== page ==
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Coastal Gardens

Reading your soil test

By Bob Hearle

By now many of you have received your soil analysis from Clemson and are ready to discuss the results. FIRST I need to correct an error in the first column. The cost per sample is $6 and not $12. The waiting time has been 7-10 days. When you submitted your samples, you indicated what type of plants (vegetable garden, azaleas, etc) were found in the area of the sample. This is reflected on the report and was used for the recommendations. The first number in the report is the pH of the sample, an indication of how acidic or alkaline the soil is. pH has a range of 0-14 and anything less than 7 is acidic. Above 7 is alkaline and 7 is neutral. pH influences the availability of soil nutrients to be absorbed by the plant. Most plants/crops do best in pH 5.8-6.5. When the soil is too acidic you must raise the pH by applying limestone. If it is too alkaline you must use powdered sulfur to lower it. The amount is indicated in the report.

There are three primary nutrients utilized by plants and they are Nitrogen (N), Phosphorous (P) and Potassium (K). The three secondary nutrients are Calcium (Ca), Magnesium (Mg) and Sulfur (S). There are also many trace micronutrients used by the plant but they are not addressed as separate nutrients. Nitrogen provides for “greening” of the plants. Phosphorous promotes flowering and fruiting. Potassium provides disease resistance and overall growth. When you purchase fertilizer you will see three numbers on the container. They represent the percent by weight of N, P, and K in that order. A bag labeled 10-10-10 has ten percent by weight of each of the three primary nutrients. My garden has excessive P and so I would choose a fertilizer such as 10-0-10 which has no P. Your recommended fertilizer application takes into account what you already have and what you need for that particular application.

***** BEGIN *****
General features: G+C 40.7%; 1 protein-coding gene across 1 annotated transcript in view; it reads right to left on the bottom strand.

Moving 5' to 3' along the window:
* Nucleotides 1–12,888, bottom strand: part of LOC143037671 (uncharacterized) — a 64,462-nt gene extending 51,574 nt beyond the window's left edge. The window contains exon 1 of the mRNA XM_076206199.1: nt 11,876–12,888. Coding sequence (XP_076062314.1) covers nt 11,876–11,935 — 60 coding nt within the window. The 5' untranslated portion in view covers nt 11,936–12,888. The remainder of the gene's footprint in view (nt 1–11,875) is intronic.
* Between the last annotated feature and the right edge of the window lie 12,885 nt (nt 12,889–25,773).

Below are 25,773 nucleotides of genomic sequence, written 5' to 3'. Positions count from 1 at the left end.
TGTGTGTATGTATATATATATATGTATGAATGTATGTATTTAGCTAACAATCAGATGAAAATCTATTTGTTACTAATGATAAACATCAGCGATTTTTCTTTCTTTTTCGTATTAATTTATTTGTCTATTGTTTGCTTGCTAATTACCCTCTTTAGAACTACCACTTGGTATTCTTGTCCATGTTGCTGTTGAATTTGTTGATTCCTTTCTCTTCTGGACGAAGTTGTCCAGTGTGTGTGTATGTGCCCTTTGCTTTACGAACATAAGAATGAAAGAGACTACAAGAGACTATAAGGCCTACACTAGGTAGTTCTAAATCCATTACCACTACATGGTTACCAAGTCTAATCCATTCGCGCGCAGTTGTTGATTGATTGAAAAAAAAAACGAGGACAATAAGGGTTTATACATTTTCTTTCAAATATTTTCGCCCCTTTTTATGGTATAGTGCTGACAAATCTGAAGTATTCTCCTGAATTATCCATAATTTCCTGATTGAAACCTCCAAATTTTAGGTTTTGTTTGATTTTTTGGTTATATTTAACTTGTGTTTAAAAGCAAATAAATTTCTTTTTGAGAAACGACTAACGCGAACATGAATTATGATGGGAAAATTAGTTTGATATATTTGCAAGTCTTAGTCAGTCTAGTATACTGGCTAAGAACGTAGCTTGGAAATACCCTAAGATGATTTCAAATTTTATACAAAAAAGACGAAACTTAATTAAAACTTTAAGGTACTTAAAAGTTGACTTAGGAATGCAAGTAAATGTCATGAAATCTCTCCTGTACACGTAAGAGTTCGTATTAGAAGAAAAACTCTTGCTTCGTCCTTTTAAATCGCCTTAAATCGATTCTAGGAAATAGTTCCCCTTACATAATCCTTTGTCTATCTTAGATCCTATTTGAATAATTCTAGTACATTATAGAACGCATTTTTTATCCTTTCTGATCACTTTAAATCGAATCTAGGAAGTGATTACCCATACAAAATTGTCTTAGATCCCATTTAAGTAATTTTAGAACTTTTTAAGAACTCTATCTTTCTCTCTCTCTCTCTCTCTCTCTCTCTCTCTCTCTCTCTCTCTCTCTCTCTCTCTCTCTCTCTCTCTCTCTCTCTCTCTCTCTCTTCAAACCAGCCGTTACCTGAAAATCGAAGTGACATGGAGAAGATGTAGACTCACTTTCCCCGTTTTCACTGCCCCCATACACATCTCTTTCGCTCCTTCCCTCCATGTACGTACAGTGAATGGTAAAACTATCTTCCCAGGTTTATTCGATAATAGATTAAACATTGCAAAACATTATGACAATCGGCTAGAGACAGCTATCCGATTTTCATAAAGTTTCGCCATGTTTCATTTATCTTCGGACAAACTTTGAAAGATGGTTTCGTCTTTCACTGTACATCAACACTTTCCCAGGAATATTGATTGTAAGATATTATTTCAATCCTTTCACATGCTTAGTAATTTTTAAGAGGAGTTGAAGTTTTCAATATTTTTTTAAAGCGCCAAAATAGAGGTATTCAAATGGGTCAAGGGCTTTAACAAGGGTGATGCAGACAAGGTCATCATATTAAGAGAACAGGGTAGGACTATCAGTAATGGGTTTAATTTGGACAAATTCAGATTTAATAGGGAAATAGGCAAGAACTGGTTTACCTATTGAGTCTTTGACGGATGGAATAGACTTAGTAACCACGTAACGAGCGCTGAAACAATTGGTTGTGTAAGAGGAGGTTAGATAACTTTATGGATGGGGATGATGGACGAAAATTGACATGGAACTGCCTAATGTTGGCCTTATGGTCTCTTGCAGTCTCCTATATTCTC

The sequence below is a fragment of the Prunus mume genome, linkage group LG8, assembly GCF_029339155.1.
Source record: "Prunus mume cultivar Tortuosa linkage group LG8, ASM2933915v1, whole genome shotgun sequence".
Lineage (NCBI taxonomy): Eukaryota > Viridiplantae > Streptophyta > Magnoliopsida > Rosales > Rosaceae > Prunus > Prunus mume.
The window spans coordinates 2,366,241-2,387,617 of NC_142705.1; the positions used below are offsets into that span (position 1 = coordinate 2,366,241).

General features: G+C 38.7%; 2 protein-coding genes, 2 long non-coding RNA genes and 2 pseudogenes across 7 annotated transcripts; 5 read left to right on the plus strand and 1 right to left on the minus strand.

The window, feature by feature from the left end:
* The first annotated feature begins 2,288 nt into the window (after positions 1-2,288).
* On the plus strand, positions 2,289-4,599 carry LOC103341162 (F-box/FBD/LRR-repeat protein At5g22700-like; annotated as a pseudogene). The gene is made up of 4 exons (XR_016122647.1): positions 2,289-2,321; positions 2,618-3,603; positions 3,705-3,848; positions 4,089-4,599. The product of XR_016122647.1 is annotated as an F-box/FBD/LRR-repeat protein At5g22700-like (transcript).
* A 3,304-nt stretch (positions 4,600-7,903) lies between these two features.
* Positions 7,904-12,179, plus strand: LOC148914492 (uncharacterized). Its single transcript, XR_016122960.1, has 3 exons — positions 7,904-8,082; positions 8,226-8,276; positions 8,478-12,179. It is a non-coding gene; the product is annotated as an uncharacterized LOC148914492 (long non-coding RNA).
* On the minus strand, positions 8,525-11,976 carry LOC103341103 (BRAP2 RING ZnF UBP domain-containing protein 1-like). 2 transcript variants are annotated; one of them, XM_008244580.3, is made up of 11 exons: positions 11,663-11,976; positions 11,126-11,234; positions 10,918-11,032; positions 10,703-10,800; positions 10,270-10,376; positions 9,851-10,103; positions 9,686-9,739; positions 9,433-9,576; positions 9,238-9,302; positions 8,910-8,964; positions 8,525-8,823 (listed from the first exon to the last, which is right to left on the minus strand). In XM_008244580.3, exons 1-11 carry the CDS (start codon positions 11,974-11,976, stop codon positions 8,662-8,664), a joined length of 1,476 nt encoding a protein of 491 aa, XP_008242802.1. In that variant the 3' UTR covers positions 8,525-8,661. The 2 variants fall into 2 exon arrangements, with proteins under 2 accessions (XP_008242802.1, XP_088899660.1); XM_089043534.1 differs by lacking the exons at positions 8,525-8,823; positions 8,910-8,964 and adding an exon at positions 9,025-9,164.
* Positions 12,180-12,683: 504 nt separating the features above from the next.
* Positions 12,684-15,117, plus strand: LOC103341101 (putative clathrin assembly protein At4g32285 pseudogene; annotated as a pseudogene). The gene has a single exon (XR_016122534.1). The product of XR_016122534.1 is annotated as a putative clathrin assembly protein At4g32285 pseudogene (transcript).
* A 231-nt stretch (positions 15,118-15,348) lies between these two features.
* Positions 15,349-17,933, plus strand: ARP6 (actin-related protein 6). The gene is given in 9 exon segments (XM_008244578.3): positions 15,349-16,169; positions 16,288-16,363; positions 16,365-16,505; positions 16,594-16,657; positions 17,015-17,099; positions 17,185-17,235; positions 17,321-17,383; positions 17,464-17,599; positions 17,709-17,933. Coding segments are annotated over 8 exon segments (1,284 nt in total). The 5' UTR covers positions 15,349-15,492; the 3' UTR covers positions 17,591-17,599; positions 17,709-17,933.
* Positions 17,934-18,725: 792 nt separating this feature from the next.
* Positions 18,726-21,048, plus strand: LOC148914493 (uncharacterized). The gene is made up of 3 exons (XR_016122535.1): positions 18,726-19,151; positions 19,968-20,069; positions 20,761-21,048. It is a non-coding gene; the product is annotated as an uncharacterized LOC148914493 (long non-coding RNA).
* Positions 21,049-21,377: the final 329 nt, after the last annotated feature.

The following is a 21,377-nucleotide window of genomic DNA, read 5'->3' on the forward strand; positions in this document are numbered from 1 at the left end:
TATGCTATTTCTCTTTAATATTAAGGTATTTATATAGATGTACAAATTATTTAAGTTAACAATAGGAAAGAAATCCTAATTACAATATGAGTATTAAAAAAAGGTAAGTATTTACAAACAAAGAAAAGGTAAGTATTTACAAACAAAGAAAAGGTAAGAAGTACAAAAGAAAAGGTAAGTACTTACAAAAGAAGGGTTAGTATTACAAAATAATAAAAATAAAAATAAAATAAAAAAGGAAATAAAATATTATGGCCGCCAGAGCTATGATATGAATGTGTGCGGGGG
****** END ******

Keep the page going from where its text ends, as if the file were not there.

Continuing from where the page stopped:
The recommended rates are based on 1000 sq. ft. of area and you need to adjust that according to your area. The easiest way is to consider your beds as rectangles and measure the length (l) and width (w) . The area is simply found by multiplying the l x w. Example is a raised garden that is 8 ft long by 4 ft wide. The area would be 4 x 8 = 32 sq ft. Add up the area of all your square footage and purchase accordingly. Now is a good time to get to know your fellow gardeners and share the purchase as one bag is often more than you need.

For additional assistance with your report contact the Clemson Extension Home and Garden Information Center (HGIC) at 1-888-656-9988 Monday thru Friday from 9:00 AM to 1:00PM.

I trust you are perusing those catalogs looking for the next superstar for your garden. Enjoy and remember to check the soil, water and light (sun) requirements for your choices. The right plant in the wrong environment will not succeed. Most nurseries ship at the right time to plant in your area, but remember we can have frost into early April. Continue to check your seedlings for moisture and if they have begun to “sprout” you need to consider adding light to help them grow. There is still ample time to attend to your pruning needs and care for your tools including sharpening the blades, even on your lawn mower. Always keep in mind that green gardening is the wise choice, for the environment and the pocketbook. Speaking of pocketbook, my wife found an interesting book for those wanting to start a vegetable garden. It uses found at home and inexpensive materials. The book is titled LASAGNA GARDENING by Patricia Lanza. Once you read it the name will become obvious. It is published by Rodale Press and may not be in the bookstore but is available online. It begins by showing you how to build garden beds without expensive soil and goes on to discuss the secrets of growing crops. If you read it let me know your reaction.

That’s it for now. Bob Hearle Previous columns

  • Prune plants for health and to promote growth
  • Seed propagation
  • Introduction / Soil tests

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